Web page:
Mrs. R. T. is a fifty three year-old woman who presented with complaints of nausea, vomiting, and abdominal pain. Patient is married for over thirty years and has three children. Youngest child is twenty three and is in college. Mrs. R.T. stated she finished dinner, at the reception of her oldest daughter’s wedding when the pain began. The pain started mid- epigastric radiating to the back “that just would not go away”. Patient describes this as a “piercing sensation” that was aggravated by eating. History and Physical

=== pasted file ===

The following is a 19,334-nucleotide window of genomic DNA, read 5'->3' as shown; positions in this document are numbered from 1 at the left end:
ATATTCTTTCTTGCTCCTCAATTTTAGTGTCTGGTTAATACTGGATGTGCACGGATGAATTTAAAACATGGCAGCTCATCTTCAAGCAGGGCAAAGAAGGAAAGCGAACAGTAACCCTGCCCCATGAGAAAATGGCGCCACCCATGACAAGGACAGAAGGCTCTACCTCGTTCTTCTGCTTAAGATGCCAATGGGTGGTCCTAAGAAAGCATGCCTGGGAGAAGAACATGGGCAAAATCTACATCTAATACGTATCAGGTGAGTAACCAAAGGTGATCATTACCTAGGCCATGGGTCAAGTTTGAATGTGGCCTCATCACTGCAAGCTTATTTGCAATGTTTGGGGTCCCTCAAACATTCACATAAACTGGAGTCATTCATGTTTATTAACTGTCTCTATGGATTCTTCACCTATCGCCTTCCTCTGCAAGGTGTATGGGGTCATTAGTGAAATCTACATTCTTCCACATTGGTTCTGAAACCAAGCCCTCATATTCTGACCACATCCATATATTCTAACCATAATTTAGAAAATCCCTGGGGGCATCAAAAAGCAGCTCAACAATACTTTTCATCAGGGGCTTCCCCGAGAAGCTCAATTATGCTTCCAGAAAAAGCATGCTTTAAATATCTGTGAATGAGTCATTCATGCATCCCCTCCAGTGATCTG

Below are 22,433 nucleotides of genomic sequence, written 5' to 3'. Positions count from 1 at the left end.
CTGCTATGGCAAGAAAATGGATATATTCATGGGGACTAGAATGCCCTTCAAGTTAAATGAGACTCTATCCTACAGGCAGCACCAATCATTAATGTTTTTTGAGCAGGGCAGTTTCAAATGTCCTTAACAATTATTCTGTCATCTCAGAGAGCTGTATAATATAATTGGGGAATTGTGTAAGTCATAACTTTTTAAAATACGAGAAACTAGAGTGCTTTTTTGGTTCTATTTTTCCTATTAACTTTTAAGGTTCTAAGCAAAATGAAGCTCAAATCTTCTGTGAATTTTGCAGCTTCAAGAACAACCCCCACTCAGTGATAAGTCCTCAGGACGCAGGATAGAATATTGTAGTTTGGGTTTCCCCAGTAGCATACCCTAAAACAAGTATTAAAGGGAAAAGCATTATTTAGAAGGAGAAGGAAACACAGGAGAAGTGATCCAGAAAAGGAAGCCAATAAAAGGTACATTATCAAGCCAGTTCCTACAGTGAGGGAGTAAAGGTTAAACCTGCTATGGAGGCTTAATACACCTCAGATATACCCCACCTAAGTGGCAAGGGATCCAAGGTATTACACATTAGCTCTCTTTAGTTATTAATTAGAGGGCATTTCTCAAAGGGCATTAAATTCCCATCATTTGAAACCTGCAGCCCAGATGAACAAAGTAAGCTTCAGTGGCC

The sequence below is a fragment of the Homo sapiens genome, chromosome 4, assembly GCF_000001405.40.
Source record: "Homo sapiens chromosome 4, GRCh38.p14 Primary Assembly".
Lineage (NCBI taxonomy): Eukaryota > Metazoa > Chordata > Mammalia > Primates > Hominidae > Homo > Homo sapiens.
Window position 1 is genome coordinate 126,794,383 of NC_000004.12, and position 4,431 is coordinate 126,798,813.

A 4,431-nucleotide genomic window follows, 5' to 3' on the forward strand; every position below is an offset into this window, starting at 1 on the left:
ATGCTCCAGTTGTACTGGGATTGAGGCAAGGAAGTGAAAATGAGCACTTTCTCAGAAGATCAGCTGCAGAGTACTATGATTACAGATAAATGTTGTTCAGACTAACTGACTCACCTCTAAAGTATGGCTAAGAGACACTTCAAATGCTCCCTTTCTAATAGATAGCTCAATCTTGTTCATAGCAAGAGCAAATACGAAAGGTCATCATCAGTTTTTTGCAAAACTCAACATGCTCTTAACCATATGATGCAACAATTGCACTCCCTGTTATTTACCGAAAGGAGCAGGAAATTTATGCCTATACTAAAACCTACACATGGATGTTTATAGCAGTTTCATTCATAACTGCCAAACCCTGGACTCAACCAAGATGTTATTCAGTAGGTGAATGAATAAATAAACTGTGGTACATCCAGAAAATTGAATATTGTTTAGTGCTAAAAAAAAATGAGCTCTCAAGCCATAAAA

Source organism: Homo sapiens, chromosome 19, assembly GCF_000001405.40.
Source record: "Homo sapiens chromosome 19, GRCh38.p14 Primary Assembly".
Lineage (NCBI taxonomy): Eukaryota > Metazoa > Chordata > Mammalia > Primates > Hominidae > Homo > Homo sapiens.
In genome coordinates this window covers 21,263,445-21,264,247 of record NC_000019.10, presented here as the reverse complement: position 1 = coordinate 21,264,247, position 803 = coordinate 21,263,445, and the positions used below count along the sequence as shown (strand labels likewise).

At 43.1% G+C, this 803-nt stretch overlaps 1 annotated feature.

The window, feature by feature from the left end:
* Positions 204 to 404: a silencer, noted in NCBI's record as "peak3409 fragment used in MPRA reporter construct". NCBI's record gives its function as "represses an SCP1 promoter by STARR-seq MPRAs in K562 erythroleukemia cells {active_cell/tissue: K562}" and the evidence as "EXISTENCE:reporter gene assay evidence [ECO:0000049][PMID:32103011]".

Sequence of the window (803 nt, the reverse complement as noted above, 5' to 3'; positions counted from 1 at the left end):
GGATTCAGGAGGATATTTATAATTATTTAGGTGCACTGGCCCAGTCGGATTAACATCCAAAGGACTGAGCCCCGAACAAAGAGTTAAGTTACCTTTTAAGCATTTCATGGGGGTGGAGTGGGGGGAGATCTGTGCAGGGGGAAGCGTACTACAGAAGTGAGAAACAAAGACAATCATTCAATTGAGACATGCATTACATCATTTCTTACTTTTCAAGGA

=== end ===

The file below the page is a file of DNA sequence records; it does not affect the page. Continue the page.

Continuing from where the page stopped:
Patient admitted to the unit from the emergency department. She is alert and oriented lying in bed, spouse at bedside. Patient is a nonsmoker but states “drinks one or two glasses of wine with dinner daily”. No significant family history noted. Both parents still live. Patient is semi-retired from teaching elementary school. States had a femoral hernia and emergency surgery five years ago. She thought this may be what was going on again. Patient takes a multi vitamin daily and attributed her nausea to the vitamin. Patient states she has lost six pounds in the last couple of weeks, but is not dieting. Physical examination reveals dry mucus membranes; radial pulse tachycardia; skin cold and clammy; normal capillary refill; patient able to grasp my hands weakness noted; basilar crackles without wheezes or rhonchi; a distended abdomen that is very tender on palpation. Bowel sounds are present in all four quadrants, but hypoactive; zero edema noted bilateral lower extremities; skin without redness and intact; bilateral femoral, popliteal and pedal pulses present. Wong baker pain scale used patient states pain in abdomen is a nine out of ten; ten being the worst pain. Ultrasound of gallbladder performed on the patient before arriving on the unit. Patient’s vital signs are; temperature 99.8°F, blood pressure 110/86, pulse 94, and respiratory rate 20. Oxygen saturation is 94% on three liters of oxygen via nasal cannula. Her laboratory...
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